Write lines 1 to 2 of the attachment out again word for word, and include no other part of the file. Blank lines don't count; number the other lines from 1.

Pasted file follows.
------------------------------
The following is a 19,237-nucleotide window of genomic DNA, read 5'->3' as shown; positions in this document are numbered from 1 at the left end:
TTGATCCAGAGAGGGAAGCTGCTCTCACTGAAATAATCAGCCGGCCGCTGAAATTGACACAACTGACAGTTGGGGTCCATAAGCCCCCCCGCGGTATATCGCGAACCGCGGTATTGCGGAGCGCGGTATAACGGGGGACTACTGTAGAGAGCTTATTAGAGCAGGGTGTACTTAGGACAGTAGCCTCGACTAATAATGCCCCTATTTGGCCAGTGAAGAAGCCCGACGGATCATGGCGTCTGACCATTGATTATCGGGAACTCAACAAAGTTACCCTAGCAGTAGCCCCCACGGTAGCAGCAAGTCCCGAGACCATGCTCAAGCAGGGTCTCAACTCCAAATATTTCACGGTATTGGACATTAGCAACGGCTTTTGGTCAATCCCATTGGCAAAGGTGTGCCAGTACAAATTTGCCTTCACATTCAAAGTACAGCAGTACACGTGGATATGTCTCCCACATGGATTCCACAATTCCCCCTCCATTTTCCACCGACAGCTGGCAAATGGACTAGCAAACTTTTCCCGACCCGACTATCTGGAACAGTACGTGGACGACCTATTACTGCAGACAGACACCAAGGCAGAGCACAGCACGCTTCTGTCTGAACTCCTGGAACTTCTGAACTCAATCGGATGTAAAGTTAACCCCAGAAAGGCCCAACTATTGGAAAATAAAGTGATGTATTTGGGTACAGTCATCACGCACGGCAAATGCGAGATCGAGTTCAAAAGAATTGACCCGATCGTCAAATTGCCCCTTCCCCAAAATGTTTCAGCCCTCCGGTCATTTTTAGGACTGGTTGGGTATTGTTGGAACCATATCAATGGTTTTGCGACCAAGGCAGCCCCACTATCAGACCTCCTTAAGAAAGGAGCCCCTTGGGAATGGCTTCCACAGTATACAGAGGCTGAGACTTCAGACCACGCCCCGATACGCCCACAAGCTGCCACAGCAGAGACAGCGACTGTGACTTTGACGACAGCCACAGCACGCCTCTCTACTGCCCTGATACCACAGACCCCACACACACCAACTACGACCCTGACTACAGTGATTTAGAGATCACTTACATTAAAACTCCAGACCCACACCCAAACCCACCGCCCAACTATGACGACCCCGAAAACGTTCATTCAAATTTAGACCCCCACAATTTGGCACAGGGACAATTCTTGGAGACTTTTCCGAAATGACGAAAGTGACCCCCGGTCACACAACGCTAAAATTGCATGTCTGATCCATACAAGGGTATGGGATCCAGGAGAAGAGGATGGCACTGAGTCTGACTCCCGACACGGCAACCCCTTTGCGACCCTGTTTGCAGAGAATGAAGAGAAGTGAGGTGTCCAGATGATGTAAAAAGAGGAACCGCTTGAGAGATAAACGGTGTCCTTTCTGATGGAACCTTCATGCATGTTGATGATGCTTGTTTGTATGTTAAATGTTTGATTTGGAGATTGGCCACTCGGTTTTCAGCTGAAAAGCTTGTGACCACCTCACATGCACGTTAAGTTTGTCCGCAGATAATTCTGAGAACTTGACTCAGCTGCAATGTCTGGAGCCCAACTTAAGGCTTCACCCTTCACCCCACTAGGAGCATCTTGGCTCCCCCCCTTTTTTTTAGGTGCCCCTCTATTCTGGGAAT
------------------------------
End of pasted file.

The following is a 19,237-nucleotide window of genomic DNA, read 5'->3' as shown; positions in this document are numbered from 1 at the left end:
TTGATCCAGAGAGGGAAGCTGCTCTCACTGAAATAATCAGCCGGCCGCTGAAATTGACACAACTGACAGTTGGGGTCCATAAGCCCCCCCGCGGTATATCGCGAACCGCGGTATTGCGGAGCGCGGTATAACGGGGGACTACTGTAGAGAGCTTATTAGAGCAGGGTGTACTTAGGACAGTAGCCTCGACTAATAATGCCCCTATTTGGCCAGTGAAGAAGCCCGACGGATCATGGCGTCTGACCATTGATTATCGGGAACTCAACAAAGTTACCCTAGCAGTAGCCCCCACGGTAGCAGCAAGTCCCGAGACCATGCTCAAGCAGGGTCTCAACTCCAAATATTTCACGGTATTGGACATTAGCAACGGCTTTTGGTCAATCCCATTGGCAAAGGTGTGCCAGTACAAATTTGCCTTCACATTCAAAGTACAGCAGTACACGTGGATATGTCTCCCACATGGATTCCACAATTCCCCCTCCATTTTCCACCGACAGCTGGCAAATGGACTAGCAAACTTTTCCCGACCCGACTATCTGGAACAGTACGTGGACGACCTATTACTGCAGACAGACACCAAGGCAGAGCACAGCACGCTTCTGTCTGAACTCCTGGAACTTCTGAACTCAATCGGATGTAAAGTTAACCCCAGAAAGGCCCAACTATTGGAAAATAAAGTGATGTATTTGGGTACAGTCATCACGCACGGCAAATGCGAGATCGAGTTCAAAAGAATTGACCCGATCGTCAAATTGCCCCTTCCCCAAAATGTTTCAGCCCTCCGGTCATTTTTAGGACTGGTTGGGTATTGTTGGAACCATATCAATGGTTTTGCGACCAAGGCAGCCCCACTATCAGACCTCCTTAAGAAAGGAGCCCCTTGGGAATGGCTTCCACAGTATACAGAGGCTGAGACTTCAGACCACGCCCCGATACGCCCACAAGCTGCCACAGCAGAGACAGCGACTGTGACTTTGACGACAGCCACAGCACGCCTCTCTACTGCCCTGATACCACAGACCCCACACACACCAACTACGACCCTGACTACAGTGATTTAGAGATCACTTACATTAAAACTCCAGACCCACACCCAAACCCACCGCCCAACTATGACGACCCCGAAAACGTTCATTCAAATTTAGACCCCCACAATTTGGCACAGGGACAATTCTTGGAGACTTTTCCGAAATGACGAAAGTGACCCCCGGTCACACAACGCTAAAATTGCATGTCTGATCCATACAAGGGTATGGGATCCAGGAGAAGAGGATGGCACTGAGTCTGACTCCCGACACGGCAACCCCTTTGCGACCCTGTTTGCAGAGAATGAAGAGAAGTGAGGTGTCCAGATGATGTAAAAAGAGGAACCGCTTGAGAGATAAACGGTGTCCTTTCTGATGGAACCTTCATGCATGTTGATGATGCTTGTTTGTATGTTAAATGTTTGATTTGGAGATTGGCCACTCGGTTTTCAGCTGAAAAGCTTGTGACCACCTCACATGCACGTTAAGTTTGTCCGCAGATAATTCTGAGAACTTGACTCAGCTGCAATGTCTGGAGCCCAACTTAAGGCTTCACCCTTCACCCCACTAGGAGCATCTTGGCTCCCCCCCTTTTTTTTAGGTGCCCCTCTATTCTGGGAAT